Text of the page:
My kids love and expect dessert every night. Sometimes I make them earn it. I will set up a scavenger hunt for them to follow clues as they search for their sweet reward. 

Some of my fondest memories as a kid are of having glow in the dark ping pong gun battles, playing dodge ball and hide-and-go seek with my family. I just hope that I am able to create some memorable moments for my children as well.  

Herb Cody is a husband and father of three. He is a part time Uber driver and full time caregiver  of his spouse, who suffered a traumatic brain injury after an auto accident November, 2015. Herb loves football and is a St Louis Cardinals fanatic. He and his family live in Nixa MO. Herb can be reached for questions or comments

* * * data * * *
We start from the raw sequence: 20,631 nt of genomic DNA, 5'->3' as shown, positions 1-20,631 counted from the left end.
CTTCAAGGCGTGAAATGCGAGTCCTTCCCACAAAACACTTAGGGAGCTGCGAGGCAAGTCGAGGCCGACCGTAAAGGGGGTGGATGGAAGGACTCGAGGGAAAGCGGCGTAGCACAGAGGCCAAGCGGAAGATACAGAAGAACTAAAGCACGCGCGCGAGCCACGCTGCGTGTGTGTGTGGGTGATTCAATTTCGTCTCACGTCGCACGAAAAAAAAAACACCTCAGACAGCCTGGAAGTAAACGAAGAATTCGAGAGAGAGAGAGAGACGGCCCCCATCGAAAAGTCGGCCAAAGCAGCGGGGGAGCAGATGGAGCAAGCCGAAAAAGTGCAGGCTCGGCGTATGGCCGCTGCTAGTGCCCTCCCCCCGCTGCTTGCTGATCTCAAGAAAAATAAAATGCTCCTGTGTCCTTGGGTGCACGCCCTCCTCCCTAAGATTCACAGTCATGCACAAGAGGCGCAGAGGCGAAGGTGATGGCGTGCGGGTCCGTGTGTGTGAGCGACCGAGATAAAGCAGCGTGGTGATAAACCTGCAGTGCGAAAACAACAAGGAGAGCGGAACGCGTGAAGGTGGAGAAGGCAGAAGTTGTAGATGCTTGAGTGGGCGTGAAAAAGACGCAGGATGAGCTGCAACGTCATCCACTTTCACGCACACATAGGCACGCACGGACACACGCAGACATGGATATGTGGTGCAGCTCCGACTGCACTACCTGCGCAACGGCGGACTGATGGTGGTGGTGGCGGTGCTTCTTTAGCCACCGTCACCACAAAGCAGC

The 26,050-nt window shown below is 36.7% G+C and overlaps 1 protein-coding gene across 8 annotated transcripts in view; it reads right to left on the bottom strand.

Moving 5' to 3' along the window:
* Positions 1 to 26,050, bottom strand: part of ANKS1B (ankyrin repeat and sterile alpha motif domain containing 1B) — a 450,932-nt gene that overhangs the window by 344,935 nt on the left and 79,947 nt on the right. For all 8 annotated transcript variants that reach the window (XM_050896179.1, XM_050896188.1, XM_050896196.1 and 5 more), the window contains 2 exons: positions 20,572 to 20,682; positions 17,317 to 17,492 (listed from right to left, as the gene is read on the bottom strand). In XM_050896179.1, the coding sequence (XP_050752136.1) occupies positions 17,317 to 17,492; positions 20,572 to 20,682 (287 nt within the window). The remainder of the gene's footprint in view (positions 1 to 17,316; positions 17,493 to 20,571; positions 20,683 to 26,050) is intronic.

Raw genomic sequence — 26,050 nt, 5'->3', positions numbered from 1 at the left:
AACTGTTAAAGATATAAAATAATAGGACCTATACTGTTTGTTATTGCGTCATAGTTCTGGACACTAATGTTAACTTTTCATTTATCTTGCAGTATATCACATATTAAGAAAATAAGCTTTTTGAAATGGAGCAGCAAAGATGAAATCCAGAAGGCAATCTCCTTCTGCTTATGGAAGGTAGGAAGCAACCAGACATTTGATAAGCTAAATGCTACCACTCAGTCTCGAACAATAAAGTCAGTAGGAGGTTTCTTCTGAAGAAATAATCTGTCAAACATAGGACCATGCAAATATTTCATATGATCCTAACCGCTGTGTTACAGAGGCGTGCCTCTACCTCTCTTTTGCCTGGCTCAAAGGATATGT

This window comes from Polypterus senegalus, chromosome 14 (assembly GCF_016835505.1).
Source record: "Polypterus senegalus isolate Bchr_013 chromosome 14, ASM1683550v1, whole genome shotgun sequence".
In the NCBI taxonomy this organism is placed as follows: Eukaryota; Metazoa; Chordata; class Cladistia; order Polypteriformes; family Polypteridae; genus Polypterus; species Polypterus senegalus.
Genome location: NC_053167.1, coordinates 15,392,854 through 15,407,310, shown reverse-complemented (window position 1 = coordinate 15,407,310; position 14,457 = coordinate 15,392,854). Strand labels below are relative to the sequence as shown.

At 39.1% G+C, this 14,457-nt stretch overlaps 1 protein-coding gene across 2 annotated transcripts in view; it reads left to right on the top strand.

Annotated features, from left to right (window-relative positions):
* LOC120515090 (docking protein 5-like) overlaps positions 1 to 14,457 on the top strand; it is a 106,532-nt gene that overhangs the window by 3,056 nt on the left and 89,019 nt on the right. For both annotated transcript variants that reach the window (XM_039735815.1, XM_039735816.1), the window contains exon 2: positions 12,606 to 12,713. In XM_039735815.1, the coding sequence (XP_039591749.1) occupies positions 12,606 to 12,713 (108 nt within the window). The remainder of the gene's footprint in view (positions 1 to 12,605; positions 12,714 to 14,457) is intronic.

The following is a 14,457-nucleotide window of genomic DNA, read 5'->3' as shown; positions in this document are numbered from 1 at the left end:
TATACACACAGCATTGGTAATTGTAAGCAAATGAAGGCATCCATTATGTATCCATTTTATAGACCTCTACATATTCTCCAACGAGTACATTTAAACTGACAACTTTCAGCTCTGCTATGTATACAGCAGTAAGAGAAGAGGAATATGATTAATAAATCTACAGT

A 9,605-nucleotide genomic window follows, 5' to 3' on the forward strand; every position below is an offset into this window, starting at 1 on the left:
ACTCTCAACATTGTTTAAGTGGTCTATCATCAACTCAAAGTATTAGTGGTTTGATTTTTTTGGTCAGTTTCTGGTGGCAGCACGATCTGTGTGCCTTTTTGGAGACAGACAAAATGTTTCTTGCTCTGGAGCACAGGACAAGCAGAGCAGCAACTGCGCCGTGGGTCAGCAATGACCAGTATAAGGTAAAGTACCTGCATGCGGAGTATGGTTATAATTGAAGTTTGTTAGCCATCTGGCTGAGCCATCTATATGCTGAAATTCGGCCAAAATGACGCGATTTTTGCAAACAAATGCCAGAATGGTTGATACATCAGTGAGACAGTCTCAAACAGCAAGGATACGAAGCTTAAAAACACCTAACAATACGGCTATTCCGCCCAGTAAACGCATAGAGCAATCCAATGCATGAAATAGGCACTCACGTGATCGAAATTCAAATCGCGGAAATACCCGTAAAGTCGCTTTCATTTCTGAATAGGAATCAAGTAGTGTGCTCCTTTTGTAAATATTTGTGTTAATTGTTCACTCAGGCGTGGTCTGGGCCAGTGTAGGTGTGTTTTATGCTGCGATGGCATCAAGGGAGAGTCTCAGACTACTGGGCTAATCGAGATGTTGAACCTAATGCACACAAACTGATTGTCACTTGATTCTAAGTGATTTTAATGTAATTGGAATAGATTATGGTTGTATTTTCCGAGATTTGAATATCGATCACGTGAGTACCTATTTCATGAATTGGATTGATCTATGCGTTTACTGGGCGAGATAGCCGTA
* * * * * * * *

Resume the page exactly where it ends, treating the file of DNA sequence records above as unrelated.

You can check out Herb's own blog at,

Tuesday, July 3, 2018

"When Can We Go Fishing?"

Baseball. Ice Cream. Apple Pie. Each is part of an all-American summer for many dads and kids, but there’s another activity many dad, granddads and kids enjoy all over the country—fishing. If you talk to Ron Hartman, father of two grown children, you’ll discover it’s an important part of the “retirement research” he’s doing. A retired pharmacist, Ron claims he has worked for 50 years and finally discovered something he is really good at—a retirement that includes fishing and golf.

Over the years, Ron has developed many happy memories with his kids associated with fishing. He says his daughter was only six-months old when she went on her first camping and canoe outing. When his kids were preschoolers, he and his wife got them in a canoe and went down the river.

Not yet a grandfather, these days Ron devotes some of his fishing time to helping other people’s kids and grand-kids learn to love fishing. He has a few pointers for dads who want to encourage this activity in their children.